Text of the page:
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Riders, elected officials voice displeasure over NFTA cuts to bus routes at Erie County Legislative hearing

A Buffalo Academy of Science student (right) details her public transportation issues as Fillmore District Councilman Mitch Nowakowski looks on.
Thomas O'Neil-White
A Buffalo Academy of Science student (right) details her public transportation issues as Fillmore District Councilman Mitch Nowakowski looks on.

A student from the Buffalo Academy of Science went before the Erie County Legislature Wednesday to detail her problems trying to take public transit on a regular week day:

“Due to a lack of communication about route cuts and route changes and all of that it really affects my schedule and they don't really give any resolution to the problem we just don't hear from them when they'll be back. They're just gone,” she said.

A disparity in routes and route times has her and many other public transit regulars up in arms since the changes were made at the start of the pandemic.

“So, on top of that the night buses and certain areas have changed like they were talking about from like hours apart sometimes those buses don't show up and sometimes you miss those buses that results in you waiting for two hours I can’t rely on Metro to get to my after-school activities at night which results in me walking for miles in the dark,” she said.

She joined a chorus of elected officials, public transit advocates and transit worker union officials calling for change during a special meeting of the Erie County Legislature’s Economic Development committee Wednesday.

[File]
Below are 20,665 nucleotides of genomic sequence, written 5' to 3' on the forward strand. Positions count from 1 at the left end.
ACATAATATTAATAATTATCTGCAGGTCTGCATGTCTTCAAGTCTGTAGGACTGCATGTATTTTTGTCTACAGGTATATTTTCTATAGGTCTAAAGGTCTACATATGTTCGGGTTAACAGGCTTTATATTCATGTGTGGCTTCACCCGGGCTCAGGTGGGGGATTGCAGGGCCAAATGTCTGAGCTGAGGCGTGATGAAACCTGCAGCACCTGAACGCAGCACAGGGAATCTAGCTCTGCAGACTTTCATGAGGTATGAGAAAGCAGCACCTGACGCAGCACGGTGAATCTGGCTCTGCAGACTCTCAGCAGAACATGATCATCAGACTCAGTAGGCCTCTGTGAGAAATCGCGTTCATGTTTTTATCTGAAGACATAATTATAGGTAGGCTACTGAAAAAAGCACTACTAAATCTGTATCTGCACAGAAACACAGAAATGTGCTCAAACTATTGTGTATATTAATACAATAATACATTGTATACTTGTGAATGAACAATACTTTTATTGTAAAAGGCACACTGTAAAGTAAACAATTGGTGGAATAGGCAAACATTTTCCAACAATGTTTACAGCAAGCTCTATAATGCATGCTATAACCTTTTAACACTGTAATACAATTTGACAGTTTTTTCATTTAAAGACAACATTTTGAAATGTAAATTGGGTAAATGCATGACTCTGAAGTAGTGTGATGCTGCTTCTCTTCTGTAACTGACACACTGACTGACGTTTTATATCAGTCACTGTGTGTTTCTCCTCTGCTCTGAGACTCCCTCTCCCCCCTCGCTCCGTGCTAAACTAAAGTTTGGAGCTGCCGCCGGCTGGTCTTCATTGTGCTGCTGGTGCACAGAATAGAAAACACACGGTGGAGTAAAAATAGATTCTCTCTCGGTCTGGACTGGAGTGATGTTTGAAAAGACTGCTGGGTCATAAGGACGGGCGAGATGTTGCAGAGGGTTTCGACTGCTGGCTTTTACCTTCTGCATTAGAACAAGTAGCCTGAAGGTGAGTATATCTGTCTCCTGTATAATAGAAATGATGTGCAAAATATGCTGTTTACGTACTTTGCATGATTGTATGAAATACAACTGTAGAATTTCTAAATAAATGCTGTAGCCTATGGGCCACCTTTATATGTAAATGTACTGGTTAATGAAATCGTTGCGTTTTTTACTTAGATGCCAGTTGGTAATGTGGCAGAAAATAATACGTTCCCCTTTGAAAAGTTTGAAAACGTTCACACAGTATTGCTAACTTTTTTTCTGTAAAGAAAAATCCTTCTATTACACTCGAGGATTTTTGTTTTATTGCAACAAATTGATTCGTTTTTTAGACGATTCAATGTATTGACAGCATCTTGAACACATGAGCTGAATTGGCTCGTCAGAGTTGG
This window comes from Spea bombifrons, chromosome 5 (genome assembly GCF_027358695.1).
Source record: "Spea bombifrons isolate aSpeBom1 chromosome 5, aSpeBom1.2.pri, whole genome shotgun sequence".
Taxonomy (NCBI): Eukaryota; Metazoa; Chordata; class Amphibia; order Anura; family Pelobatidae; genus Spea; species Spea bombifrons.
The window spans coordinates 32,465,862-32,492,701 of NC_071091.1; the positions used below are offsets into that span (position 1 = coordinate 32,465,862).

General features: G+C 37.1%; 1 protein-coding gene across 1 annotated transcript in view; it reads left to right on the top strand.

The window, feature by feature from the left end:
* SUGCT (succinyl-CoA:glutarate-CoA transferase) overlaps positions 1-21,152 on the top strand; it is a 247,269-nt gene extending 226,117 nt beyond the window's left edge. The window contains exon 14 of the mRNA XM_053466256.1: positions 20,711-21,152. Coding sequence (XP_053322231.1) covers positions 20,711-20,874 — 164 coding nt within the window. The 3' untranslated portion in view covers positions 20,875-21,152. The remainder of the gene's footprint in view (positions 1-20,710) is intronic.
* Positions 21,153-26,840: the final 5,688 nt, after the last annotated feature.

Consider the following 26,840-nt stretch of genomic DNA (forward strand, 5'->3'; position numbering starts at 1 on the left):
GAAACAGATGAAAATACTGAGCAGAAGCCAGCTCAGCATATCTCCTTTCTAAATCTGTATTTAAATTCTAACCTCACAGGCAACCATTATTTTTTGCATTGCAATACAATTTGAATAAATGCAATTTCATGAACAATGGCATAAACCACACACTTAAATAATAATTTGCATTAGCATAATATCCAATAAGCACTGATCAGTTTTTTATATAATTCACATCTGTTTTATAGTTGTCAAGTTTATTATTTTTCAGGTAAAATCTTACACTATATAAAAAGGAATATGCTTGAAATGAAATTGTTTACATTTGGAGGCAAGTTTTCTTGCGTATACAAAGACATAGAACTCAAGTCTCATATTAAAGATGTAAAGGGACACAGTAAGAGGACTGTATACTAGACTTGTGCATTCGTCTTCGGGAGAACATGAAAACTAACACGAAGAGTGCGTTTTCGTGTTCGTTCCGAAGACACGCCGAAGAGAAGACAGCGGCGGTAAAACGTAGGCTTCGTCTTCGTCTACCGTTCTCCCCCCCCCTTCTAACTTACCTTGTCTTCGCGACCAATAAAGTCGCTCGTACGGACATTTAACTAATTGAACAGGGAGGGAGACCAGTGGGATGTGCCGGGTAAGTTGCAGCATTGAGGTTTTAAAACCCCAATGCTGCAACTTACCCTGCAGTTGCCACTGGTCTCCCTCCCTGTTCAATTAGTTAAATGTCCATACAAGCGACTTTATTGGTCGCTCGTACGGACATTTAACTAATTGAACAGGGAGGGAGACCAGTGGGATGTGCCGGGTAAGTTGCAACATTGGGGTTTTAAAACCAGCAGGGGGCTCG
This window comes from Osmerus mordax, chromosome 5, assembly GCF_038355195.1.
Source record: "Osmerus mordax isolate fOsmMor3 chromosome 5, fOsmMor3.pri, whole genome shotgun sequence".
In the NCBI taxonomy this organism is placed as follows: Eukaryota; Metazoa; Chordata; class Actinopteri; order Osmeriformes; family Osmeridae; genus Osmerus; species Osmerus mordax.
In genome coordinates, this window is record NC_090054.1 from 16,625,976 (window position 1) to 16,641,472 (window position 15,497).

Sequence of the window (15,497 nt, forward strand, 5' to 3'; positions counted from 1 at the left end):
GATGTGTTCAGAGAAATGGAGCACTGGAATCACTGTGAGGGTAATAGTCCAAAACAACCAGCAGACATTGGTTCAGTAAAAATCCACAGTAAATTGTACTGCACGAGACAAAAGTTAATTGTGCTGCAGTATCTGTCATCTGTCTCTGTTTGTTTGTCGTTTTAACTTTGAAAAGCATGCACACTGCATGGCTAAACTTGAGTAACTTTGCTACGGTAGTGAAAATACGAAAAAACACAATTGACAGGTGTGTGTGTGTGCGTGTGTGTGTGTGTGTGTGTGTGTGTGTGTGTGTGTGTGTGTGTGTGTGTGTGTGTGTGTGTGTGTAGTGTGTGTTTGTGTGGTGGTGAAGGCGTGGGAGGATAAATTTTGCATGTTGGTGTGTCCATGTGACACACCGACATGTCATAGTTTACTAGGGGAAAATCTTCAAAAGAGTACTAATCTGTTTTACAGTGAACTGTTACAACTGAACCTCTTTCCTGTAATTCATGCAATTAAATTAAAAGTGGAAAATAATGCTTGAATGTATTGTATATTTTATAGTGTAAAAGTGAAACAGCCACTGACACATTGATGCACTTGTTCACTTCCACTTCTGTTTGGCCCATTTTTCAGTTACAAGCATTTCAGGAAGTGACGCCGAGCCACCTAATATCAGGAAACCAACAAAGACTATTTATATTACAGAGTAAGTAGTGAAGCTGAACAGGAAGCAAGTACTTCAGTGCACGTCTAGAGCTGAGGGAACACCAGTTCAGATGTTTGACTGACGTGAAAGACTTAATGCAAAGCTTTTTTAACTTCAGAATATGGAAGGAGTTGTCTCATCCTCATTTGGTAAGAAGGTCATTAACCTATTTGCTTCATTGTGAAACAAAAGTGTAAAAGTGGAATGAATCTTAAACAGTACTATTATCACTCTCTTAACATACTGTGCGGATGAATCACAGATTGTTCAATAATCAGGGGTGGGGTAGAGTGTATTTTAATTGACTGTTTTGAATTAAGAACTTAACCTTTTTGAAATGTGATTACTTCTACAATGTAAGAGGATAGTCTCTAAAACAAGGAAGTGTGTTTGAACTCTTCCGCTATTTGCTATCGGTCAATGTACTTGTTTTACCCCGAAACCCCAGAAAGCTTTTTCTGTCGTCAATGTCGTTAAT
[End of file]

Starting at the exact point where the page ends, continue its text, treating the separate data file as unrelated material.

Erie County Legislator Howard Johnson is proposing a resolution calling for the NFTA to end service cuts, restore previously cut routes and create a hiring incentive program for prospective bus drivers. This is a similar resolution passed in Buffalo’s Common Council in February.

Thomas O'Neil-White
NFTA Executive Director Kimberly Minkel addresses the Erie Count Legislature Wednesday

NFTA Executive Director Kimberly Minkel said the COVID-19 pandemic has hit the NFTA hard-- including a 50-percent loss in ridership. This reality has led to the changes made over the past two years.

“We thought it was important that we let the public know and have scheduled service so that people wouldn't be standing out in the cold waiting for buses that didn't show up,” she said. So out of respect to the public, making certain that people had reliable service. That they could look at a schedule and know when to go to the bus stop so they weren't standing in the cold.”

Minkel said the route suspensions are temporary but skepticism remains as to whether the routes will come back at all.

Fillmore District Common Council member Mitch Nowakowski said the public needs to be patient with the process because nothing will be changed overnight.

“Yeah that's not gonna happen,” he said about an expedited resolution to the problems. “And we know that persistence will pay off and that by coming together with the NFTA and having these conversations will hopefully move the needle forward and get the outcomes that we seek to achieve and that were heard here in the hearing.”

Nowakowski expects other elected officials to coalesce around this issue and work with NFTA on a plan which is beneficial to all parties.

Born in Louisville, Kentucky, Thomas moved to Western New York at the age of 14. A graduate of Buffalo State College, he majored in Communications Studies and was part of the sports staff for WBNY. When not following his beloved University of Kentucky Wildcats and Boston Red Sox, Thomas enjoys coaching youth basketball, reading Tolkien novels and seeing live music.